When sometimes I ask what is wrong, he says GD leave me alone. Little things so pickey, until he drives me up the wall. The cussing really gets me. I have learned how to deal with some of his control tatics, such as do not be the one to suggest places to go, places to eat so he cannot feel the overpowering me. Have a dog, you need to get rid of that dog, always telling me what I can have and what I can't have. I keep the dog, I do not bow down to his ways. He always says stupid things to make others look bad when talking to me, till I shake my heat thinking where did that come from. I did call domestic once not long ago to try and scare him into not hitting me again. He left the home before they came and I let it go because I wanted to try to put a handle on the physical abuse. My question is this, he is seventy one years old and I am 69 so of course I need to stay with him now with age and some of his health issues, diabetic, and I think seeing dementia. The verbal is getting worse would that be because of dementia, and what to do with a person as he ages with his abuse. I am a very strong women, been there, done that and am a survivor of this abuse, and have taken a stand on his ways. I even asked him what is he angry about, seems angry all the time. At this time in his life and I do see his thinking getting worse, but on the other hand he is intelligent of history, politics, watches this all the time until I think he is obsessed with this, but his social skills have always not been good, and to top it off a very, very quite man. What to do in older age is a question I cannot answer, especially with the most of the time just verbal abuse and dementia going on. I think a lot of us might need an answer to this. It is very early onset of dementia, if it were more severe dementia I would not take this at my age anymore I would put him in assistant living, but what do you do in the meantime? I have read in this article you can't change a verbal abusive person, I have tried that all my life. This verbal abuse is starting to effect all in family but they are still just adult kids, they don't know how to help mensure and they don't say anything because they love him as we all do, Grandkids adore him he is great with small children interacting.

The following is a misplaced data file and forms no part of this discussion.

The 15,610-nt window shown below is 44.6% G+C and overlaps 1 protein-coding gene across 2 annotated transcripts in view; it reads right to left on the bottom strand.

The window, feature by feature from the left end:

Jeannette
says:
September, 29 2015 at 11:03 am
I am a person who is going through a seperation and a divorce and my ex keeps verbally abusing me when I try to stay calm but it doesn't work I start crying and yelling what can I do to get through this please help

In reply to by Anonymous (not verified)

Kellie Jo Holly
says:
September, 30 2015 at 12:43 pm
Do you live with him? If not, don't meet him at either of your homes. Go to a coffee shop or somewhere public. Don't talk to him on the phone (text only) or hang up when he starts abusing you. You could text or say, "I'm not going to listen to you berate me like this." And then hang up the phone. You could communicate via email or chat, too. Abusers don't like showing their a$$es in public, and the smart ones won't do it when you can show proof of written abuse (as with messaging, email, and subpoenaed phone records). Don't erase any text messages from your conversations with him in case the subpoenaed records cannot reach your lawyer in a timely manner.

Tell your attorney what's going on. If there is no attorney involvement, consider getting one so you can communicate through him/her to your ex.